Bees In The Fall (What, Why, And How Of Bees During Autumn!)

bees in the fall

Beekeeping is an activity that ebbs and flows with the seasons. 

So beekeepers must understand what happens in the colony at different times throughout the year.

For example, the onset of autumn marks a slowing down of activity inside the hive.

And in the fall, you need to know how to manage bees to prepare them for winter. 

After all…

How well your bees overwinter could determine the colony’s productivity in spring and summer!

What Happens To Bees In The Fall?

The queen bee reduces her egg-laying in the fall, and the worker bees gather the final resources to prepare for winter. At this time of year, beekeepers must check the colony’s health, whether a hive needs re-queening, begin feeding their bees and provide winter shelter for the beehives.

Beekeeping is like farming with bees. You obviously need to manage your livestock (your bee colonies) each season throughout the year.

Summer is a fun time for beekeepers as they watch their colonies grow, produce honey, and do what bees do. However, the fall season is when the maintenance chores begin in earnest to prepare the colonies for winter and give them the best chance possible to survive the colder months.

The fall season may not be as exciting for beekeepers. Still, the work that must be done is crucial for keeping the colonies robust and healthy for the next honey season.

Beekeepers that live in temperate climates where the winters are not extreme have less intense maintenance during the fall season. In some mild winter regions, beekeepers can even harvest honey produced from winter flowering plants.

Whatever climate you experience, the activity in the hives decreases in autumn, making it an ideal time to do routine maintenance on the beehives.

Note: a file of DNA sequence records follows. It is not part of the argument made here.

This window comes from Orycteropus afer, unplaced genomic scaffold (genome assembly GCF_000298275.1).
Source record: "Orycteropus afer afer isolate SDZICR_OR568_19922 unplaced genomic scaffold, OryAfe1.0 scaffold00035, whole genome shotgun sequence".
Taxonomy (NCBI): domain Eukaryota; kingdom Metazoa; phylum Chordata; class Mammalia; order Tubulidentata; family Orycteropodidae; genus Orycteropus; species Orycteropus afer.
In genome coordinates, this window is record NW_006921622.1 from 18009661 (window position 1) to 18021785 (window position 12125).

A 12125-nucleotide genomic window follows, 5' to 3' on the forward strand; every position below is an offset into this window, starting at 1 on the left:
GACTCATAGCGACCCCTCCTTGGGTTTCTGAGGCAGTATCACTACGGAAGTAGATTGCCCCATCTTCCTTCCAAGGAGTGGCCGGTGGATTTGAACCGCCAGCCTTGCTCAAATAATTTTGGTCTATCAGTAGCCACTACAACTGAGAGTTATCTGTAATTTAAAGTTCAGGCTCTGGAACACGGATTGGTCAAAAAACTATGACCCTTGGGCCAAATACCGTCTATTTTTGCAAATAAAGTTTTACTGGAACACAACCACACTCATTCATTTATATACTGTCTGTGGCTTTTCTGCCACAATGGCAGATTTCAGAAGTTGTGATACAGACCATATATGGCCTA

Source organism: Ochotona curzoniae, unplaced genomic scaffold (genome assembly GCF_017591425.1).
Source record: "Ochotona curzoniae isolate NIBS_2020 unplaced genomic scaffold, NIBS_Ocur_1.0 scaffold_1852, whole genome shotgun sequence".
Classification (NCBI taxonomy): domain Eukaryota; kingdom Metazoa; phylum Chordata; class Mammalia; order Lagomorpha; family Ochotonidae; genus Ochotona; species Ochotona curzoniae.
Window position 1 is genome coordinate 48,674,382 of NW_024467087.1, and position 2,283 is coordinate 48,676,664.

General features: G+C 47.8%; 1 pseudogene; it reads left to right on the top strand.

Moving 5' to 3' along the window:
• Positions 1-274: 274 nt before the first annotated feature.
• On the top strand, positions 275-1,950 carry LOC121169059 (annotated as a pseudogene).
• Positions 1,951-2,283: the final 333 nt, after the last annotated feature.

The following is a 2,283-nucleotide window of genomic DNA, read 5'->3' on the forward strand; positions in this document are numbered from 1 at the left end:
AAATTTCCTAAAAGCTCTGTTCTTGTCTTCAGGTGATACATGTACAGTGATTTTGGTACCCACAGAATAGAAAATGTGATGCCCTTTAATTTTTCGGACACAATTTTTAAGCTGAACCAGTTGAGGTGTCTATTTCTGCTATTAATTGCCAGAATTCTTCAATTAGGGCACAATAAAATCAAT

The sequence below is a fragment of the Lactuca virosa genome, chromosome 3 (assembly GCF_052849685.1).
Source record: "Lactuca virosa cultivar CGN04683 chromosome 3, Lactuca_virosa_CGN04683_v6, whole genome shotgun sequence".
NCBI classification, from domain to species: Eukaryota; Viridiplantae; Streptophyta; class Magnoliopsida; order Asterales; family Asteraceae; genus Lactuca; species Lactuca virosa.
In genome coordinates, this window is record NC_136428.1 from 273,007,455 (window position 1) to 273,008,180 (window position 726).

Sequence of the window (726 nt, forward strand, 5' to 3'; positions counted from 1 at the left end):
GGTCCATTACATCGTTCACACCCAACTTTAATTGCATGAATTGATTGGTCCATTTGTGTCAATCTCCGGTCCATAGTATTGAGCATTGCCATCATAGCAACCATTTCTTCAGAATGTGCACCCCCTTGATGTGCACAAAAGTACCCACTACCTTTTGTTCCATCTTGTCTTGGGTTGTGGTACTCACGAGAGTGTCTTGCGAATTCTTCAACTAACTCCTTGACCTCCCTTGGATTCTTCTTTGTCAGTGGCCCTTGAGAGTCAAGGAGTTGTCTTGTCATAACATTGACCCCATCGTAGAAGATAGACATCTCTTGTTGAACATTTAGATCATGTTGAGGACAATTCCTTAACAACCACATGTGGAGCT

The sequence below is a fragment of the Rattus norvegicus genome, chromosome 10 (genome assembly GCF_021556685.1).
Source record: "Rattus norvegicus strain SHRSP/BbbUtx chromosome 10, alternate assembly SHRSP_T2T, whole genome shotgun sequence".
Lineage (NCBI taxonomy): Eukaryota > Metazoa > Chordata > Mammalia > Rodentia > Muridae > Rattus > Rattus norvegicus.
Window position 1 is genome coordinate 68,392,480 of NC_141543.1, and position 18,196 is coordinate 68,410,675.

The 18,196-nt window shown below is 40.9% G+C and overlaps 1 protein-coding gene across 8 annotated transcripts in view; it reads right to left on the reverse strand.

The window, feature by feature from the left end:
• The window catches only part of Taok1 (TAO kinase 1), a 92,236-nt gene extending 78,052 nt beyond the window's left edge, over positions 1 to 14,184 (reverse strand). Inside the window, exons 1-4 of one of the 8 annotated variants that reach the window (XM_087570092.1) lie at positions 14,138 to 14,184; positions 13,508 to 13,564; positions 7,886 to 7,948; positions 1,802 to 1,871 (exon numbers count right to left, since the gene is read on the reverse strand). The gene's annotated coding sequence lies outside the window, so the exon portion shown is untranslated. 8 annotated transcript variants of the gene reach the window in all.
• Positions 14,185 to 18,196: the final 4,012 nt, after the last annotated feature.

The ideal method for keeping on top of your fall beekeeping is to keep a checklist of all the tasks you should perform at this time of year.

Fall Beekeeping Checklist

I have to admit… I’m forever making lists!

This checklist of autumn beekeeping tasks will help you plan the jobs that need doing and reduce the risk of forgetting some essential routines. Some colonies will require less maintenance than others, depending on how well they worked in the summer.

Keep in mind some items on this checklist may not be relevant for beekeepers in temperate climates, but it’s worth keeping these things in mind should a particularly cold front appear on the radar:-)

Fall Beekeeping Checklist
TaskSchedule DateComplete
Check honey reserves in the colony for winter.
Harvest excess honey supers.
Plant fall flowers for your bees.
Check all colonies have a queen.
Re-queen colonies that require it at the beginning of autumn
Check all colonies for pests that enter the hive in summer.Hive beetles, wax moths, etc.
Treat for varroa mites
Feed bees 2:1 (2 sugar to 1 water) syrup to encourage storage for winter
Replace screened bottom boards on hives with solid bottom boards for heat retention